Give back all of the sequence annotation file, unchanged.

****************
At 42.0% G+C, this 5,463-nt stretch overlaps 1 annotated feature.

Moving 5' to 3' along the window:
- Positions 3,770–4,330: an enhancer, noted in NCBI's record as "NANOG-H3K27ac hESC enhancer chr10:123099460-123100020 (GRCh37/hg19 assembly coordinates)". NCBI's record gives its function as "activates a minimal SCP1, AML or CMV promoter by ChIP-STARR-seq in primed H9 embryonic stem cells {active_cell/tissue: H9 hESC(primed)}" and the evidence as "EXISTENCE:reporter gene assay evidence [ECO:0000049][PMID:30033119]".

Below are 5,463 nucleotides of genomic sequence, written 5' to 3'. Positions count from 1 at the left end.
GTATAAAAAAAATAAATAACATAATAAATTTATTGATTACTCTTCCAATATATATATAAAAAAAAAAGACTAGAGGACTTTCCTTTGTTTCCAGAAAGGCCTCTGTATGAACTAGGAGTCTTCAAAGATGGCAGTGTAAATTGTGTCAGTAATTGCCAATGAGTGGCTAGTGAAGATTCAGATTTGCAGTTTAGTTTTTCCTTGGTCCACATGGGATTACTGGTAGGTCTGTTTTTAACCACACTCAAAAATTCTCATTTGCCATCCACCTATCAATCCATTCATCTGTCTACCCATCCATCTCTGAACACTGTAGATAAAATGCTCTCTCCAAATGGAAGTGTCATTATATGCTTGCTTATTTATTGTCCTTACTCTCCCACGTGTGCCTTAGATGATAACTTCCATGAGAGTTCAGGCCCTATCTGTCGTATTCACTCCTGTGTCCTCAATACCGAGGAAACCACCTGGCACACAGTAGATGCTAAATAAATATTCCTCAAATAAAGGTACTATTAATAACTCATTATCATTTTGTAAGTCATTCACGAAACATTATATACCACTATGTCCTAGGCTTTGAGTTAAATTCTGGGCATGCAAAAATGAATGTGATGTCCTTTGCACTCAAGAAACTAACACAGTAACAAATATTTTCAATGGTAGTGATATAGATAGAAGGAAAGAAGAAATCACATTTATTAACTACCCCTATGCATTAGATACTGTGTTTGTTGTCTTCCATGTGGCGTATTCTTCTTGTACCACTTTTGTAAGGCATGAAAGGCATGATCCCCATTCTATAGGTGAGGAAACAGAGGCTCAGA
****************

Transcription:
At 42.0% G+C, this 5,463-nt stretch overlaps 1 annotated feature.

Moving 5' to 3' along the window:
- Positions 3,770–4,330: an enhancer, noted in NCBI's record as "NANOG-H3K27ac hESC enhancer chr10:123099460-123100020 (GRCh37/hg19 assembly coordinates)". NCBI's record gives its function as "activates a minimal SCP1, AML or CMV promoter by ChIP-STARR-seq in primed H9 embryonic stem cells {active_cell/tissue: H9 hESC(primed)}" and the evidence as "EXISTENCE:reporter gene assay evidence [ECO:0000049][PMID:30033119]".

Below are 5,463 nucleotides of genomic sequence, written 5' to 3'. Positions count from 1 at the left end.
GTATAAAAAAAATAAATAACATAATAAATTTATTGATTACTCTTCCAATATATATATAAAAAAAAAAGACTAGAGGACTTTCCTTTGTTTCCAGAAAGGCCTCTGTATGAACTAGGAGTCTTCAAAGATGGCAGTGTAAATTGTGTCAGTAATTGCCAATGAGTGGCTAGTGAAGATTCAGATTTGCAGTTTAGTTTTTCCTTGGTCCACATGGGATTACTGGTAGGTCTGTTTTTAACCACACTCAAAAATTCTCATTTGCCATCCACCTATCAATCCATTCATCTGTCTACCCATCCATCTCTGAACACTGTAGATAAAATGCTCTCTCCAAATGGAAGTGTCATTATATGCTTGCTTATTTATTGTCCTTACTCTCCCACGTGTGCCTTAGATGATAACTTCCATGAGAGTTCAGGCCCTATCTGTCGTATTCACTCCTGTGTCCTCAATACCGAGGAAACCACCTGGCACACAGTAGATGCTAAATAAATATTCCTCAAATAAAGGTACTATTAATAACTCATTATCATTTTGTAAGTCATTCACGAAACATTATATACCACTATGTCCTAGGCTTTGAGTTAAATTCTGGGCATGCAAAAATGAATGTGATGTCCTTTGCACTCAAGAAACTAACACAGTAACAAATATTTTCAATGGTAGTGATATAGATAGAAGGAAAGAAGAAATCACATTTATTAACTACCCCTATGCATTAGATACTGTGTTTGTTGTCTTCCATGTGGCGTATTCTTCTTGTACCACTTTTGTAAGGCATGAAAGGCATGATCCCCATTCTATAGGTGAGGAAACAGAGGCTCAGA